Miller Center

Eric Shinseki (2009-2014) - Secretary of Veterans Affairs

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Eric Ken Shinseki was born in November 28, 1942, in Lihue, Kauai, in what was then the Territory of Hawaii. He graduated from the United States Military Academy at West Point in 1965, commissioned as a second lieutenant. He earned a Masters of Arts degree in English Literature from Duke University in 1976 and later studied at both the United States Army Command and General Staff College and the National War College. Shinseki has served in a variety of command and staff assignments throughout the continental United States and overseas, including two combat tours in Vietnam when he earned two purple hearts and a bronze star. He has also served more than ten years in Europe, during and after the Cold War, before returning to the states permanently in 1994. He concluded his service with three simultaneous commands: U.S. Army, Europe and NATO Land Forces, Central Europe, and the NATO-led Peace Stabilization Force. From 1999 until June 2003, Shinseki served as the 34th Chief of Staff of the U.S. Army and retired from active duty in August 2003. During his time as Chief of Staff, he initiated the Army Transformation Campaign, which served to usher both the culture and technology of the U.S. Army into the 21st century. He also encountered controversy as Chief of Staff when he testified before the Senate Armed Service Committee in February 2003 that a several hundred thousand soldiers would probably be needed in Iraq. Secretary of Defense Donald Rumsfeld dismissed Shinseki's estimation as "off the mark" but as the violence in Iraq escalated, many thought Shinseki had been correct. Shinseki is the only Japanese American to be promoted to the Army's top position and is the first four-star general of Asian descent in the U.S. military. President Barack Obama nominated Shinseki as secretary of the Department of Veterans Affairs; he was unanimously confirmed on January 20, 2009.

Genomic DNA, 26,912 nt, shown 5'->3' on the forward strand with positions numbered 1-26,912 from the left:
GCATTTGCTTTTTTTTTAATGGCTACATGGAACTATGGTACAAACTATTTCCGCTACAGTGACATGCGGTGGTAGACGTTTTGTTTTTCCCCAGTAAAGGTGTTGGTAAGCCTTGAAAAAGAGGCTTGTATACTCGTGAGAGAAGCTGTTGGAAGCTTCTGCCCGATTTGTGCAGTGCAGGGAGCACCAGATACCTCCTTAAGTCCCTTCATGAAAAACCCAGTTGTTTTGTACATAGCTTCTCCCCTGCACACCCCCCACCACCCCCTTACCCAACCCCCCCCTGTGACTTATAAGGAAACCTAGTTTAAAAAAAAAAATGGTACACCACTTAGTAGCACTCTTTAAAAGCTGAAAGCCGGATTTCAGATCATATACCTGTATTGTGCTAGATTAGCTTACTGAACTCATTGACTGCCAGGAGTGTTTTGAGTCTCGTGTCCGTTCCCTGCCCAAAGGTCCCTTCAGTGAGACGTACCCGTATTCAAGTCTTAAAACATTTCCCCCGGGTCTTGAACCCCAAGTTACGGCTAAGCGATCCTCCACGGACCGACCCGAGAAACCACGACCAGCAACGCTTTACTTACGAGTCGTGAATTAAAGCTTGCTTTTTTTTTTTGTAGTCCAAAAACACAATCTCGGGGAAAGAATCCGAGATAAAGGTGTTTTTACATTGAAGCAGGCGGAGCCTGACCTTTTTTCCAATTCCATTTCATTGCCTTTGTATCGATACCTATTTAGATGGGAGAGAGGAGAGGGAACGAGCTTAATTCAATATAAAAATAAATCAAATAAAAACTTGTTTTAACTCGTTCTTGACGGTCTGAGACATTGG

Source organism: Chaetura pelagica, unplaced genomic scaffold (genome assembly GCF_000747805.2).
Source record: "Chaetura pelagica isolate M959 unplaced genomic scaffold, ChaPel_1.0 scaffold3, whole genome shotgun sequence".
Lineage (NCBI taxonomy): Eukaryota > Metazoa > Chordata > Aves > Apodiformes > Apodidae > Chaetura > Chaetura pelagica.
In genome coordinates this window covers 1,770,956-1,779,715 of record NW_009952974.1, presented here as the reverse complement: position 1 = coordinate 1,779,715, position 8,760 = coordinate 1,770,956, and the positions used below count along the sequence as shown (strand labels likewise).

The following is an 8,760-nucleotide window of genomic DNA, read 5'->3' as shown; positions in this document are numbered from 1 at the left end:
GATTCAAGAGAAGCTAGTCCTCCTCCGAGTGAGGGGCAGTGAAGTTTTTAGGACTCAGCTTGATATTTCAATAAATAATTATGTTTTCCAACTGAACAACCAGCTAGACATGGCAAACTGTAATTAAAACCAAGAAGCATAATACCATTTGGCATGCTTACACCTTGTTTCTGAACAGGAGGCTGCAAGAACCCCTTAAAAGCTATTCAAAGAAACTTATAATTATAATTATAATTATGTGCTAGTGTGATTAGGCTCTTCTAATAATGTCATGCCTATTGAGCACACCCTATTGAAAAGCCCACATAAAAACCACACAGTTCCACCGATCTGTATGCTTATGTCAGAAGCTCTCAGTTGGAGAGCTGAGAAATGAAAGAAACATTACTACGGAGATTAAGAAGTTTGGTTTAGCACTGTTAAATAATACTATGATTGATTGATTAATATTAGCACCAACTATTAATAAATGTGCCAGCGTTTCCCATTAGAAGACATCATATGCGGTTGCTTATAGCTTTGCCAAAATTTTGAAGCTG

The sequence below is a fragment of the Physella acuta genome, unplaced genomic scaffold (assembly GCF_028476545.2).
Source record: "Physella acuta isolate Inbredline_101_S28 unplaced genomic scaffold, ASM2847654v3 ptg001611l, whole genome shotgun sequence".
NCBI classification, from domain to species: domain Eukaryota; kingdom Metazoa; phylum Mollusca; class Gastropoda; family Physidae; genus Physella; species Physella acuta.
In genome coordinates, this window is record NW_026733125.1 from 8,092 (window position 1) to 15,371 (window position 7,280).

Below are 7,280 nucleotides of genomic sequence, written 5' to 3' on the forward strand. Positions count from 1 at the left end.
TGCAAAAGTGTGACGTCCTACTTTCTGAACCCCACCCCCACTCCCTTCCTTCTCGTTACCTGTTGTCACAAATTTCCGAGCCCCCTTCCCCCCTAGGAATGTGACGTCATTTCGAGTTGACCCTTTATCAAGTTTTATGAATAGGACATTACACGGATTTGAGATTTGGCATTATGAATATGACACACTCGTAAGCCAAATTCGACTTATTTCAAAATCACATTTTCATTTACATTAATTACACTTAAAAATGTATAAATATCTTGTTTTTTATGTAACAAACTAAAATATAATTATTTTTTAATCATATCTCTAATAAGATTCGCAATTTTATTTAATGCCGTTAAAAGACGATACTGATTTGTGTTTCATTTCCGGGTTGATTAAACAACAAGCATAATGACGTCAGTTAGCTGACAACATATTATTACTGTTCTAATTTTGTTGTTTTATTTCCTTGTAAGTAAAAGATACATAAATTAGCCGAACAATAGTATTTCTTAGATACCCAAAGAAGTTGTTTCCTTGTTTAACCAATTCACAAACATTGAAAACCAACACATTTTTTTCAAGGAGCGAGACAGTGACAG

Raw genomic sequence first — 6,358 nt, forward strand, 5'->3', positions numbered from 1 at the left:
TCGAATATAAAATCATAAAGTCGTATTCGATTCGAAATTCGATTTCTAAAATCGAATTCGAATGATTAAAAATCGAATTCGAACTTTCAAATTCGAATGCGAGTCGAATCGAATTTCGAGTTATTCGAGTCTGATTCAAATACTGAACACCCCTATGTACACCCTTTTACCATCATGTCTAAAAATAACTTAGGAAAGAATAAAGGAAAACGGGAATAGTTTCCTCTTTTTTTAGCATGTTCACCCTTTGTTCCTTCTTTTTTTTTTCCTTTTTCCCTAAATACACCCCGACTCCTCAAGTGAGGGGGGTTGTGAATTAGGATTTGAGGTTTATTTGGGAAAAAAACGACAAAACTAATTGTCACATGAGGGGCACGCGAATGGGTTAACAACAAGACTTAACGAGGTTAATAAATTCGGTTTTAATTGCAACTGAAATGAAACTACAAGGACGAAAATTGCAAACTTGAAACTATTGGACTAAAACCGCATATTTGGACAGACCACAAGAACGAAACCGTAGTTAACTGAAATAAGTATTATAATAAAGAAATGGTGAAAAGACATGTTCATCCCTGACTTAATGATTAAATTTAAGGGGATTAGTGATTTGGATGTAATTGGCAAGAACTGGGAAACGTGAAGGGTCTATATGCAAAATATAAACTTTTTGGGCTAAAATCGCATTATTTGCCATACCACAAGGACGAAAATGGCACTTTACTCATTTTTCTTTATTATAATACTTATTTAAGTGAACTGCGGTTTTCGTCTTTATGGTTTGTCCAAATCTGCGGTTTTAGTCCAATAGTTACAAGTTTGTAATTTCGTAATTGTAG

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Consulting Editor

Michael Nelson

Professor Nelson is the Fulmer Professor Political Science at Rhodes College, a senior fellow of the Miller Center, and the senior contributing editor and book editor of the Cook Political Report. He is the author of multiple books on American politics and government, including:

Resilient America: Electing Nixon in 1968, Channeling Dissent, and Dividing Government (University Press of Kansas), which won the American Political Science Association’s Richard E. Neustadt Award for Best Book on the Presidency published in 2014

How the South Joined the Gambling Nation: The Politics of State Policy Innovation (LSU Press), which won the Southern Political Science Association’s V.O. Key Award for Outstanding Book on Southern Politics published in 2006